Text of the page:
Other media: The 1977 film of the same name, starring Diane Keaton and Richard Gere (if you can f*cking find it, that is)

What it taught me: Well, not to go home with strangers I meet in bars for one thing … but really, I think this book is a kind of period piece that, if nothing else, sheds light on the pre-AIDS free-sex era and its sometimes deadly sonsequences. While not exactly a book I’d list as a MUST-READ, I found it to be deeply psychological and I think anyone who decides to give it a go will come away with something personally relevant 

How it inspired me: I thought the character Tony was especially interesting for some reason and found myself making mental notes of his mannerisms and speech patterns. So far, I haven’t utilized any of it, but you never know … one day, a fidgety, traumatized womanizer just might show up in one of my books …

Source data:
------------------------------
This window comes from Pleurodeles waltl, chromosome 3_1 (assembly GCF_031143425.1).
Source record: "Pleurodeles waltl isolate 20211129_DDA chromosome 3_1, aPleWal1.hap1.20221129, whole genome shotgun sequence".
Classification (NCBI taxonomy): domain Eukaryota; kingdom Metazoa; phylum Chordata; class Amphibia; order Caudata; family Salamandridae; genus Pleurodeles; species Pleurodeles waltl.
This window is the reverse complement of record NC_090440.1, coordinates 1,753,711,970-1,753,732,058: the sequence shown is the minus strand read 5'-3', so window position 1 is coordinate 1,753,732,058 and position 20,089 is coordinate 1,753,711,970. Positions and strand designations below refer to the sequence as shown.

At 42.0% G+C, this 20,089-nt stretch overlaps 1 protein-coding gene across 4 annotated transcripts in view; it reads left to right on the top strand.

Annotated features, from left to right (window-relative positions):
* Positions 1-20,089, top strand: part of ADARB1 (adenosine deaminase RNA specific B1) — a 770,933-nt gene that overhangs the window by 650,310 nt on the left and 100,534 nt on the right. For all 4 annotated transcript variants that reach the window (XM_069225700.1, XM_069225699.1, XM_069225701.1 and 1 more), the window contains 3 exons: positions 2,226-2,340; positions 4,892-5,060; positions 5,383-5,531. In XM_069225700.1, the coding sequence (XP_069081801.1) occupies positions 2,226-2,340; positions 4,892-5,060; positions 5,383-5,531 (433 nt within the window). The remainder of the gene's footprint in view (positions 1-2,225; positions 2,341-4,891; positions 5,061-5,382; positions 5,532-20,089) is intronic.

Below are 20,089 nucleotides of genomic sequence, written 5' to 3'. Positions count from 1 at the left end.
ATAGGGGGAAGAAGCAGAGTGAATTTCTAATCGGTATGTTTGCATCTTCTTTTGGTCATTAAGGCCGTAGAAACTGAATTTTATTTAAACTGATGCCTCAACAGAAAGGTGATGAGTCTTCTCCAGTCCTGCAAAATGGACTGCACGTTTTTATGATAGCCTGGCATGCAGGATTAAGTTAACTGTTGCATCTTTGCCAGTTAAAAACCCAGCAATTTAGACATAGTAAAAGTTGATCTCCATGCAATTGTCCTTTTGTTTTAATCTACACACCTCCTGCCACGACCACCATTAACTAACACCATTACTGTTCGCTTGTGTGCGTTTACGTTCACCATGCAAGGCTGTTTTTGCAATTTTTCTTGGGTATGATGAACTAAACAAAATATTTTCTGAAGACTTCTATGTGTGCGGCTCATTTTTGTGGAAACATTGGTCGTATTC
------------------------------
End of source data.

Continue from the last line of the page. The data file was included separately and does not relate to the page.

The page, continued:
Additional thoughts: I didn’t realize this was based on a true story when I read it and was surprised and haunted by the way it just … ends. In that way, it reminded me of The Diary of Anne Frank — one minute you’re just reading merrily along and then BAM! It’s over. There’s something really riveting about that. Riveting and … sad 

My rating: 4 of 5 

Haunt me:

Winter Moon by Dean Koontz

Winter Moon, Dean Koontz, 1994 (originally titled “Invasion” under the pseudonym, Aaron Wolfe, in 1975)

My favorite quote: “Maybe when all was said and done, the imagination was the most powerful of all weapons.”

Notable characters: Jack McGarvey, the cop; Eduardo Fernandez; the father of Jack’s late partner; the Giver, a dangerous and mysterious being

Most memorable scene: The rise of the corpses

Greatest strengths: Its creep factor

Standout achievements: This book has some of the best horror scenes you’ll ever read

Fun Facts: Aaron Wolfe is just one of several Dean Koontz used to write under. His other nom de plumes include Owen West, David Axton, Leigh Nichols, Deanna Dwyer, and Brian Coffey

Other media: N/A

What it taught me: That even elements of sci-fi (my least favorite genre) have their place … as long as they’re really horror-y, that is

How it inspired me: While it isn’t a story about zombies, per se, Winter Moon has some of the goriest, most gruesome depictions of them out there. It made me want to write a zombie novel … and I’m not even into that